At-line (or on-line) analysis involves the use of a field-hardened analyzer, such as a gas chromatograph, to conduct an analysis by drawing a sample directly from the process. In this scenario, the analysis time improves from hours to minutes. Analysis time is the sum of time required to draw the sample into the analyzer and inherent analysis delay time. These types of instruments, such as field-hardened chromatographs, still require careful maintenance to maintain performance.

In-line analysis involves the use of an in-line sensor measuring a parameter directly in the process. This is typically a sensor inserted into the process, which sends a signal to a transmitter. The transmitter uses the sensor signal to create a real-time measurement, which is transmitted to the automation system. Examples of this are in-line Raman and tunable diode laser instruments, along with on-line sensors and transmitters using UV, visible or near infrared light technologies.

Consistent technology in the lab and process

With the advent of digital sensor technology for liquid analysis, industrial processes now have a greater opportunity to cross over from the lab to the process and back.

Digital sensor technology uses digital communications between the sensor and the transmitter. This improves measurement performance by removing interference effects commonly found with analog sensors — such as EMI/RFI interferences and ground loops — while also offering additional performance benefits. In addition, digital sensor technology includes sensor-to-cable connections and internal sensor memory to facilitate ease-of-use.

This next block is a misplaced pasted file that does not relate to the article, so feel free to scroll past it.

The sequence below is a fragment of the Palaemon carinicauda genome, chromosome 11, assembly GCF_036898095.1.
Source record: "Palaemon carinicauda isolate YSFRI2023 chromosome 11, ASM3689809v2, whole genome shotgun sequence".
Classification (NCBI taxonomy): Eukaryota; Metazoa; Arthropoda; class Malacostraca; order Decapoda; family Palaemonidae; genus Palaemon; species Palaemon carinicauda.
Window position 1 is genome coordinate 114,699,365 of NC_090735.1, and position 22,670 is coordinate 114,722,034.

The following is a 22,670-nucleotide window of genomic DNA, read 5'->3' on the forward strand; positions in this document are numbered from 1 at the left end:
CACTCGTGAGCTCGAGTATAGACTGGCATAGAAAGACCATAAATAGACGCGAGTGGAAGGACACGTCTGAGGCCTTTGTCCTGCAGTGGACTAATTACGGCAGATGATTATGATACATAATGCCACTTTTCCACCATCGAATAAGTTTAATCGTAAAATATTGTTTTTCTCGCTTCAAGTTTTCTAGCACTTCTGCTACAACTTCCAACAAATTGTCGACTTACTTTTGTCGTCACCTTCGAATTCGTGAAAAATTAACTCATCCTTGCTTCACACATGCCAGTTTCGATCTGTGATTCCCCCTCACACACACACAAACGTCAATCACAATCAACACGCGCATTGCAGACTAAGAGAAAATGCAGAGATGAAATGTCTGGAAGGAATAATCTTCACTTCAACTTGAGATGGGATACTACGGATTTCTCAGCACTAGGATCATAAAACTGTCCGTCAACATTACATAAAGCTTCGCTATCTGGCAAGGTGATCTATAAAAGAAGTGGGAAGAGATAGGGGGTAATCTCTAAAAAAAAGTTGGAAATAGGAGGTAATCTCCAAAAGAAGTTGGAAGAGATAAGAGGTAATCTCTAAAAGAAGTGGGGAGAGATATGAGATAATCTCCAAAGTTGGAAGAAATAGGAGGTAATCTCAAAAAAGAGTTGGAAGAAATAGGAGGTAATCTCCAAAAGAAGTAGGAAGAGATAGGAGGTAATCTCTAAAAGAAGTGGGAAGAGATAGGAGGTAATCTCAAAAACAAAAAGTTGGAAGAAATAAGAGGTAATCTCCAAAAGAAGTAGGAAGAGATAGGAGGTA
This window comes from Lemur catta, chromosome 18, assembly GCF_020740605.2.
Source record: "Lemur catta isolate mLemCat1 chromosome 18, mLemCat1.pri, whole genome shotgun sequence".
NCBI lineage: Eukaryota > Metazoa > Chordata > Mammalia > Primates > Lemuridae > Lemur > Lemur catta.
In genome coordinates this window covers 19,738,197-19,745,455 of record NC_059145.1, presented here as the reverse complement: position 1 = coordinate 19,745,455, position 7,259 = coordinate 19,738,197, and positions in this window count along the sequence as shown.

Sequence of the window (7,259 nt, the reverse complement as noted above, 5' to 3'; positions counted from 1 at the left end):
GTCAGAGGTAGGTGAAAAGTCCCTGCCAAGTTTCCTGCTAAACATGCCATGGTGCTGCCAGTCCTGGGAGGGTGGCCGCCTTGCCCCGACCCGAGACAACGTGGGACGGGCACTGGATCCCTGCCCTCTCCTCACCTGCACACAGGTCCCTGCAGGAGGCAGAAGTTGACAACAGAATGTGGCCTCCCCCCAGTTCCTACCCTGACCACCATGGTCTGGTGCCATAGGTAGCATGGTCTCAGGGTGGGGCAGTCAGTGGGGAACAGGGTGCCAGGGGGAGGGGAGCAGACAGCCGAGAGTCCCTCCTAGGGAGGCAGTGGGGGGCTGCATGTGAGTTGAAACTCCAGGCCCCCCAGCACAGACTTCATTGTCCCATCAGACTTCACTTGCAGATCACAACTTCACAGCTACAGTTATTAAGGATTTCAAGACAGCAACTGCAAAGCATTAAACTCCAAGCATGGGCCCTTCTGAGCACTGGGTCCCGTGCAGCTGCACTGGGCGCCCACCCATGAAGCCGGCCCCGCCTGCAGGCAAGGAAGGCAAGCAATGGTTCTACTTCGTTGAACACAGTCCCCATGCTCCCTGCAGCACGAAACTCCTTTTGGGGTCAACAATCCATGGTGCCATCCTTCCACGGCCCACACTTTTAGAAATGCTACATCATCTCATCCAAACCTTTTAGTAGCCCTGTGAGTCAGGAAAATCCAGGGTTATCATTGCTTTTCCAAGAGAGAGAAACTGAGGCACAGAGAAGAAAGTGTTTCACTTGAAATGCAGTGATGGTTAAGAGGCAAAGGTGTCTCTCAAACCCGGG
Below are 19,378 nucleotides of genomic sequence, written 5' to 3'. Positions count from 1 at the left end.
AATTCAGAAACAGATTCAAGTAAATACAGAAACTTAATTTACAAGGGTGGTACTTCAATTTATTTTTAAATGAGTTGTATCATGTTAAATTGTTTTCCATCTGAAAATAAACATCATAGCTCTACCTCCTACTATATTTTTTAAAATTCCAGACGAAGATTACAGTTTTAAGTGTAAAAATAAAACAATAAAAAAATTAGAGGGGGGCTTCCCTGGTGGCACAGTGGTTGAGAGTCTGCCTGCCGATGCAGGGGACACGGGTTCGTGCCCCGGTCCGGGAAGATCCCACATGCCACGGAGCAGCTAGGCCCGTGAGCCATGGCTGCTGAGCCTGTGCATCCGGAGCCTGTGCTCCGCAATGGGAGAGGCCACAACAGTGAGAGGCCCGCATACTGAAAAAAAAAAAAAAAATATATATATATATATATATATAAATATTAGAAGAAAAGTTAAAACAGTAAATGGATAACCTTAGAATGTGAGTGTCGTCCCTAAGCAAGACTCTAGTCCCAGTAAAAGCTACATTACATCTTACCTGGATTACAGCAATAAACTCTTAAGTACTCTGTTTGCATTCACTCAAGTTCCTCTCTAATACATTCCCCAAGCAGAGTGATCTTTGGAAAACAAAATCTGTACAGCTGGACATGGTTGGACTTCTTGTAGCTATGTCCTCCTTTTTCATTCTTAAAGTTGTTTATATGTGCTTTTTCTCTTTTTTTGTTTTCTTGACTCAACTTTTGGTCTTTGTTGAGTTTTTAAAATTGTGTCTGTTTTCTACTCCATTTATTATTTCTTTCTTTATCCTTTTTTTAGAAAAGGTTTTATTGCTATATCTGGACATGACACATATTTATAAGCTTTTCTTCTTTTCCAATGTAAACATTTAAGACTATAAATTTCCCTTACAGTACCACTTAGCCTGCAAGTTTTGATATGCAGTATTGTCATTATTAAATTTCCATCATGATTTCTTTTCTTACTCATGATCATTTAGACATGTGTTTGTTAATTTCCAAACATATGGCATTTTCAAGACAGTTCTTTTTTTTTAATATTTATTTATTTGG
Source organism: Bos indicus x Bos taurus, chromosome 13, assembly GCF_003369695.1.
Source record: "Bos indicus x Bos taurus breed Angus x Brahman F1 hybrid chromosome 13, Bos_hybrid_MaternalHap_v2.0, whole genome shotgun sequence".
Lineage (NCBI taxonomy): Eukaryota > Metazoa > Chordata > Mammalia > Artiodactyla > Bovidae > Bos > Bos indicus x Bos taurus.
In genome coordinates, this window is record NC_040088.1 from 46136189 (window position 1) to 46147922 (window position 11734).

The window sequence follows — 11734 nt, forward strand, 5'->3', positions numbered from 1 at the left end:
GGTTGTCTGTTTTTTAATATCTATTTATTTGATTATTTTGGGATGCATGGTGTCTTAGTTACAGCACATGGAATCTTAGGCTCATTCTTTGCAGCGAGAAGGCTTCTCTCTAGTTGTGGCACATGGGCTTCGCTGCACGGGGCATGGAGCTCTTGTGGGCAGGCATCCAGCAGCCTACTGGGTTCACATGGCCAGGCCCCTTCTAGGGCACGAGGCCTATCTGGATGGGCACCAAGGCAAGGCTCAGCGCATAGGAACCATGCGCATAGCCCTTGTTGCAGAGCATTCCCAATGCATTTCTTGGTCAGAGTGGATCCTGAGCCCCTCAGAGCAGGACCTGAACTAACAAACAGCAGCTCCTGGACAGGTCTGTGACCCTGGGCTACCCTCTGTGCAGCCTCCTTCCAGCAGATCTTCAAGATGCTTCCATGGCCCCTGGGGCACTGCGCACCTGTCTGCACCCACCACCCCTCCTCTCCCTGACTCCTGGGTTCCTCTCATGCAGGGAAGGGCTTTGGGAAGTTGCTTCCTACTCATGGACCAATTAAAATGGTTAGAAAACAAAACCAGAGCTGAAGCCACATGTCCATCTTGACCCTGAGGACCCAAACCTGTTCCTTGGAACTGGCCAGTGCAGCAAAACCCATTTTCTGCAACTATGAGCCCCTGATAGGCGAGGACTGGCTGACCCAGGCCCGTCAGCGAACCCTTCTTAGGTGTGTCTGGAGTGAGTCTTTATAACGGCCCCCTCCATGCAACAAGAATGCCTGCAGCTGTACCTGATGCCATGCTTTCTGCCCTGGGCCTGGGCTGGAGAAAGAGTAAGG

Originally implemented in process sensors, digital sensor technology can now be applied in the lab. For example, critical pH measurements can be made in the process using a sensor identical to the one used in the lab. Alternately, a pH sensor with a protective plastic body can be used to make the same measurement in the lab, maintaining consistency with a more robust design for repeated handling.

As new drugs and therapeutics are developed in the lab, the same sensor technology can be used in the development lab as will be used later in production. And, with smaller, more compact electronic devices to interface with the sensors, the lab can use the same device used by production to verify process measurement points.

Mobile handheld devices can be used in the lab as well as in the process for spot verifications, driving consistency across the process. These mobile handheld devices often employ Bluetooth technology and apps to interface with digital sensors, and measured values can be easily transferred to host automation systems using Bluetooth communications.

With sensors designed for the process as well as the lab, and electronics that can cross over, consistency is provided from lab to process.

Lab-based computer interface and sensor management

In addition to compact mobile handheld devices for sensor interface in the lab, more sophisticated systems are also available. For example, PC-based sensor management software is available to interface with a variety of sensors for benchtop operation in the lab. This type of software will typically provide sample measurement, sensor calibration and sensor lifecycle management.

Sensor management software provides direct interface to digital sensors in the lab. The software auto-detects a sensor and immediately stores actions in the system database associated with the sensor serial number. Sample measurements and sensor calibrations are stored for immediate retrieval from the system, even after the sensor has been disconnected from the system, and reports provide key regulatory documentation.

Some types of sensor management software can be licensed with 21 CFR Part 11 compliance to include data security, user management and a complete audit trail.

Labs serve as product development facilities and as quality checks on production processes. In its role of quality assurance, a lab will be used to make many of the same measurements made in the production process. To ensure consistency between process and lab measurements, it is increasingly important to use measurement technologies that are as identical as possible from lab-to-process. 

About the Author

Steven Smith | Senior Product Marketing Manager